Habitat

Ed Hollander’s new book is a gorgeous how-to for Hamptons landscape design
Although Edmund Hollander and his associates design landscapes on a variety of terrains, many of the images in the book are properties on water. But even in East Hampton, he noted that there are very diverse habitats including ocean, marshes, fields, and woodlands, that make a typical “Hamptons” landscape hard to define. Instead of a coffee-table book, “The Private Oasis” is more of a how-to guide for people looking for ideas for their own properties with separate sections on pools, entries, outdoor living, and dining. Charles Mayer Photos

It is they that heal the interrupted, spaded-up earth with green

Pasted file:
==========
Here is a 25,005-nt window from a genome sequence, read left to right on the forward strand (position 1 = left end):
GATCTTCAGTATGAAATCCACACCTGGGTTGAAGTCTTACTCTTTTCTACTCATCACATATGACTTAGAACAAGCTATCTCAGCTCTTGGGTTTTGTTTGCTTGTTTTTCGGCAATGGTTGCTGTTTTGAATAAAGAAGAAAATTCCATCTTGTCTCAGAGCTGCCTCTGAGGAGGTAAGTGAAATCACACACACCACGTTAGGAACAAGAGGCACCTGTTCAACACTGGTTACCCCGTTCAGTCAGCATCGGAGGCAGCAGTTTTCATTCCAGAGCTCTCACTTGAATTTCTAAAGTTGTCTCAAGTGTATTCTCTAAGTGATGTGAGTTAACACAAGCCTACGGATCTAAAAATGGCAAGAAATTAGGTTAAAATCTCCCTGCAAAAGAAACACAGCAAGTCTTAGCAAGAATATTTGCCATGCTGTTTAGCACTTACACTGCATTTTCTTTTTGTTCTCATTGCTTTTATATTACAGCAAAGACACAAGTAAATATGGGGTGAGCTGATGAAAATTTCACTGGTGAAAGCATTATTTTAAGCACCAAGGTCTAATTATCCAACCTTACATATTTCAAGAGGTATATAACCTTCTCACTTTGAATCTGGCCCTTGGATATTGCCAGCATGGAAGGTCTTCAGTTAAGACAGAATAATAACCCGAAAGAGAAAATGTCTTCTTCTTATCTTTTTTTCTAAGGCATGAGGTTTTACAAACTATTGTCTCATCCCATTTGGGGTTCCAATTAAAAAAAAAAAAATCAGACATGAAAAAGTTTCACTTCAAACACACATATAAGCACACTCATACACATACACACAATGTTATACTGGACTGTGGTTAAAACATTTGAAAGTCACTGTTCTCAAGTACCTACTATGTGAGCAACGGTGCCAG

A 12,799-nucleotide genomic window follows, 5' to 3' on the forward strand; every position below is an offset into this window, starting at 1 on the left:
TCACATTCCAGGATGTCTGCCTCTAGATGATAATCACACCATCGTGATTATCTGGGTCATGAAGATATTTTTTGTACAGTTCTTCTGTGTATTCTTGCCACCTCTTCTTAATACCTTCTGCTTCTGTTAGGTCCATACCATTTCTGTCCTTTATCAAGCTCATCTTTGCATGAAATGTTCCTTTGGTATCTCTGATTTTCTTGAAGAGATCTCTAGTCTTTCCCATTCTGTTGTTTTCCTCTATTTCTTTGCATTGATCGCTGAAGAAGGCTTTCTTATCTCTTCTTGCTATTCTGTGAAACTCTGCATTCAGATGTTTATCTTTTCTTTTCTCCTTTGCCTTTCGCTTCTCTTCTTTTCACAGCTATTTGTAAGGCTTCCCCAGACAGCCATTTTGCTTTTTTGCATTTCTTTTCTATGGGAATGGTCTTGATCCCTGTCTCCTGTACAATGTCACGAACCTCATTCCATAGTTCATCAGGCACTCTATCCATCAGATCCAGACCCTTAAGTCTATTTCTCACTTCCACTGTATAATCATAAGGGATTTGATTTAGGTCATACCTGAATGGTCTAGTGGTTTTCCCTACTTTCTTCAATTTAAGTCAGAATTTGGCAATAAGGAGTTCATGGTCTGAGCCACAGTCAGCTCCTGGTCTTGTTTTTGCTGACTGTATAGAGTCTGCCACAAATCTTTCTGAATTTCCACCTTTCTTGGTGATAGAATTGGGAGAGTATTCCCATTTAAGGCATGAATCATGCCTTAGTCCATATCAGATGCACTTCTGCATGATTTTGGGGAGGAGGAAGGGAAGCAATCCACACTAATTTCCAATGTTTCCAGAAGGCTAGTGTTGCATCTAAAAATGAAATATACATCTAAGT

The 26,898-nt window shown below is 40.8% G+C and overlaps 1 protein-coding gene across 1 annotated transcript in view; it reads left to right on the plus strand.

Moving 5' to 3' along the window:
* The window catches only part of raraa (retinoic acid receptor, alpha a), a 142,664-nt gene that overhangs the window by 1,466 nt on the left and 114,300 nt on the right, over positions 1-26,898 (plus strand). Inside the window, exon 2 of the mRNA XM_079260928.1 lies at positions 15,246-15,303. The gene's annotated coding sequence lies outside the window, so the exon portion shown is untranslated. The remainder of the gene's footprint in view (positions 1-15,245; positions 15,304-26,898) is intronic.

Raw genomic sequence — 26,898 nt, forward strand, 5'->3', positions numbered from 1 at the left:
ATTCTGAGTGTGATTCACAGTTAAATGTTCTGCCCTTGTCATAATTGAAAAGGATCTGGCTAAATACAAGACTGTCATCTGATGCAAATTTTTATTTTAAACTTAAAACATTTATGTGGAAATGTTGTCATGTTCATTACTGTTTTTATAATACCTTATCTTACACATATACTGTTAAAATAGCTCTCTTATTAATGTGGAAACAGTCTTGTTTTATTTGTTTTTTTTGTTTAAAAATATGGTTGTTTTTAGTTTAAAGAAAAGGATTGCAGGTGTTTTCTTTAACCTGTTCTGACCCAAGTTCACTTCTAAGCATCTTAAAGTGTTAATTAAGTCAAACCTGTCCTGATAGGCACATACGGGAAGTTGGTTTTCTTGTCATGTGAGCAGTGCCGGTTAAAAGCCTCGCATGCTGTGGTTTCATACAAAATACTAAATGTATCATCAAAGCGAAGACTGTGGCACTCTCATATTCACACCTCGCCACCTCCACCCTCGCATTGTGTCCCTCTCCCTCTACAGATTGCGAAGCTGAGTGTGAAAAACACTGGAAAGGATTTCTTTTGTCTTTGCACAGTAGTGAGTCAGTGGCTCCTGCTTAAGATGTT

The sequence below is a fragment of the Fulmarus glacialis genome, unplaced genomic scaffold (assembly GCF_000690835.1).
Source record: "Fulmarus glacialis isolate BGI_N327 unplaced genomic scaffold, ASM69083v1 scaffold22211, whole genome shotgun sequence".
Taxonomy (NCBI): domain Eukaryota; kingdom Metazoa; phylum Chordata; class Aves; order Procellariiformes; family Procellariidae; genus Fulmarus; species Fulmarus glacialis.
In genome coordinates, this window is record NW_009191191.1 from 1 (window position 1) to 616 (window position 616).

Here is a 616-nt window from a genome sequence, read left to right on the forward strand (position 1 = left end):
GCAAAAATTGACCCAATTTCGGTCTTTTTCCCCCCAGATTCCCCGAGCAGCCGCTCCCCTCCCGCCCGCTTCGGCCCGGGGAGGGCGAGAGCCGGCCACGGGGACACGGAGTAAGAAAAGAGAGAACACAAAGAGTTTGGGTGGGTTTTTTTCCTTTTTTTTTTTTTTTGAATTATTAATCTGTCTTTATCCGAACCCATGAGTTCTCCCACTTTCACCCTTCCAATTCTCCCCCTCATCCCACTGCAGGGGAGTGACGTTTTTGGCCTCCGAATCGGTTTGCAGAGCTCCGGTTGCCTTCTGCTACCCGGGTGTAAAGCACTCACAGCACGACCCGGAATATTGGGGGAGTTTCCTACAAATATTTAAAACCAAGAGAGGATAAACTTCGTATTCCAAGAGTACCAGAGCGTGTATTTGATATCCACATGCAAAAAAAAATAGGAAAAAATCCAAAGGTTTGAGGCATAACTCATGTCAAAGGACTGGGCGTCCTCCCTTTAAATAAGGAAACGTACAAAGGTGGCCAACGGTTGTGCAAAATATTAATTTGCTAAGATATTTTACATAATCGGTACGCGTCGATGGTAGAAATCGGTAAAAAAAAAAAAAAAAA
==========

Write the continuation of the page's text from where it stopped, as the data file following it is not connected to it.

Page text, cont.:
The Helen of Troy or Cleopatra of the floral world
The Kollers plant miniatures as groundcover under a small maple in a container, the author has adapted the idea for her own lawn. Abby Jane Brody Photo

Elements of the past are conserved in a bright, 21st-century makeover
Reflections in the glass wall of the late Costantino Nivola’s studio offer a playful look at the house, which his son moved and reconstructed. Durell Godfrey Photo

Two old buildings and a surprising new one reflect nature and architectural possibilities.
The dining room, with a folding door and a screen that comes down from the ceiling, opens to a deck. The partners made the table themselves. Erik Freeland

The LongHouse Reserve is anything but typical
“Good Luck in the Water” by Kate McCarty won second place last year.

An antiques-filled cottage, made livable by Mary Emmerling
Wooden beams, along with wood walls and floors, speak of the house’s age, while most of the furnishings are vintage. Durell Godfrey

Michael Derrig
Michael Derrig Morgan McGivern

Coreopsis Full Moon is self-cleaning and flowers till Thanksgiving.
Coreopsis Full Moon is self-cleaning and flowers till Thanksgiving. Abby Jane Brody